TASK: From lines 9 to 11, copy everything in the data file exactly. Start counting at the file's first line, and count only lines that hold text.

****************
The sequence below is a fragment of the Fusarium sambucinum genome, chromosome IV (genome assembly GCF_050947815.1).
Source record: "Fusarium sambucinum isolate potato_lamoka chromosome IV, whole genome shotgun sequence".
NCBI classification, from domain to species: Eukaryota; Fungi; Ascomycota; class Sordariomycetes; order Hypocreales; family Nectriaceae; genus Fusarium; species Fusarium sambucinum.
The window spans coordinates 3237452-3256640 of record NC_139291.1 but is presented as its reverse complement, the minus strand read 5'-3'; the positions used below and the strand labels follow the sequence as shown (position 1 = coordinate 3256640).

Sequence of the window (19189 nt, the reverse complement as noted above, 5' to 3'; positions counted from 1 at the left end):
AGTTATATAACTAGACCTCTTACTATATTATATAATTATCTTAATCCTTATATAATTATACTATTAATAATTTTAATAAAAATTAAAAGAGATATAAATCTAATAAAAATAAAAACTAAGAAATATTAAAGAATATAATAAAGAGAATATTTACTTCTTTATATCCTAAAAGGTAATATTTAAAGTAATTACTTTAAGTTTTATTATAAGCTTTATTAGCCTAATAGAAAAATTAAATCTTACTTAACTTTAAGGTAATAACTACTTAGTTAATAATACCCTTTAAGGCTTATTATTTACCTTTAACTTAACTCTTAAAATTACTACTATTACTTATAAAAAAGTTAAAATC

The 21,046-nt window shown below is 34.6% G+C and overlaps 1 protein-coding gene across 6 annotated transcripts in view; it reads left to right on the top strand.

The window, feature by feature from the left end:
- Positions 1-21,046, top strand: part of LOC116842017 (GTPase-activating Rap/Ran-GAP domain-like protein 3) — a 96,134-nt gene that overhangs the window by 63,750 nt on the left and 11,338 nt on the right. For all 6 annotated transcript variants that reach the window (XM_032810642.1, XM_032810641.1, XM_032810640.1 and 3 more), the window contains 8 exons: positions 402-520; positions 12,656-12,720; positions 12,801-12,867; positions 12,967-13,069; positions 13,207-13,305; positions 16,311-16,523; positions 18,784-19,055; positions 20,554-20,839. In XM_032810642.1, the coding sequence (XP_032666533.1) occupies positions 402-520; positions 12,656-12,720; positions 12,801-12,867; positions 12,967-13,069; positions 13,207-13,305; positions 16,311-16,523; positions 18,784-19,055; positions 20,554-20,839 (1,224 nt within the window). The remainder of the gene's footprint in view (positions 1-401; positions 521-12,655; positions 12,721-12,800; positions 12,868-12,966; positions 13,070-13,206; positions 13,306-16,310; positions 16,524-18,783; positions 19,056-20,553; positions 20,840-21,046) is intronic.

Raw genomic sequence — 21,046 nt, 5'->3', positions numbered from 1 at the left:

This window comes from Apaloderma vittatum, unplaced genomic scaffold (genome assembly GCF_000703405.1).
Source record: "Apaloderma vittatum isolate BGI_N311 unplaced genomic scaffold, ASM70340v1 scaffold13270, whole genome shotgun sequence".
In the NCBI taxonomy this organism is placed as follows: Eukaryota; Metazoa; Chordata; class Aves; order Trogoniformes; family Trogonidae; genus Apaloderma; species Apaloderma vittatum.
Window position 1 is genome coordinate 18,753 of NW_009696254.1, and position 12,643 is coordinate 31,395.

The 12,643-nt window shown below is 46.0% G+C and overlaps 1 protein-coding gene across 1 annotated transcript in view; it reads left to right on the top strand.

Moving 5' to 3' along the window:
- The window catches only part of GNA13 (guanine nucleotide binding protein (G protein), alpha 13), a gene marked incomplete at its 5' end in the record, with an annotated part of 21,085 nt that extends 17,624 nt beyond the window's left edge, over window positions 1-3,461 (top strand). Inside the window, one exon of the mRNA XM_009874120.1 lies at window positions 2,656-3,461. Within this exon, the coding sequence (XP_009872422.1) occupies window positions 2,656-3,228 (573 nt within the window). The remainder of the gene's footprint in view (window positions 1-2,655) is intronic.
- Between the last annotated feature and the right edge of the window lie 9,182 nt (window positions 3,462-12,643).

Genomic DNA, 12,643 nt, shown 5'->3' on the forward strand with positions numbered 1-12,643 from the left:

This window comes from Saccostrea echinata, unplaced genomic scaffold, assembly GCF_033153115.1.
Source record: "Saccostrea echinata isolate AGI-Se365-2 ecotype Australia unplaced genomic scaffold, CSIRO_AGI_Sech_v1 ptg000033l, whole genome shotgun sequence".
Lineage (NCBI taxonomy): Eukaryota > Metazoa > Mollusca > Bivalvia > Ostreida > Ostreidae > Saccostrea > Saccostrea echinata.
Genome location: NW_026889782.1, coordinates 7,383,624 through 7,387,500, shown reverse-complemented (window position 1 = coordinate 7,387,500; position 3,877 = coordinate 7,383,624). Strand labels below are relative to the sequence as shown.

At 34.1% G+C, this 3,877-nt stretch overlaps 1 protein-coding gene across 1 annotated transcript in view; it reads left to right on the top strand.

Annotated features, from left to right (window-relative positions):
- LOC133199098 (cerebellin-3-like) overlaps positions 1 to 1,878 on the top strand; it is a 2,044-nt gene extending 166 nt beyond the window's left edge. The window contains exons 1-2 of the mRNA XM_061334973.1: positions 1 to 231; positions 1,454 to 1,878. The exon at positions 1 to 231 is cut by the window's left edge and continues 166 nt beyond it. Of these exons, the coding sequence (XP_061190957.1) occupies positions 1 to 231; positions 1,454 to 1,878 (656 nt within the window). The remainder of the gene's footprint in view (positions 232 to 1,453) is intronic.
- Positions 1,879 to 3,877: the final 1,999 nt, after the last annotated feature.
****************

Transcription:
- Positions 1-21,046, top strand: part of LOC116842017 (GTPase-activating Rap/Ran-GAP domain-like protein 3) — a 96,134-nt gene that overhangs the window by 63,750 nt on the left and 11,338 nt on the right. For all 6 annotated transcript variants that reach the window (XM_032810642.1, XM_032810641.1, XM_032810640.1 and 3 more), the window contains 8 exons: positions 402-520; positions 12,656-12,720; positions 12,801-12,867; positions 12,967-13,069; positions 13,207-13,305; positions 16,311-16,523; positions 18,784-19,055; positions 20,554-20,839. In XM_032810642.1, the coding sequence (XP_032666533.1) occupies positions 402-520; positions 12,656-12,720; positions 12,801-12,867; positions 12,967-13,069; positions 13,207-13,305; positions 16,311-16,523; positions 18,784-19,055; positions 20,554-20,839 (1,224 nt within the window). The remainder of the gene's footprint in view (positions 1-401; positions 521-12,655; positions 12,721-12,800; positions 12,868-12,966; positions 13,070-13,206; positions 13,306-16,310; positions 16,524-18,783; positions 19,056-20,553; positions 20,840-21,046) is intronic.

Raw genomic sequence — 21,046 nt, 5'->3', positions numbered from 1 at the left:

This window comes from Apaloderma vittatum, unplaced genomic scaffold (genome assembly GCF_000703405.1).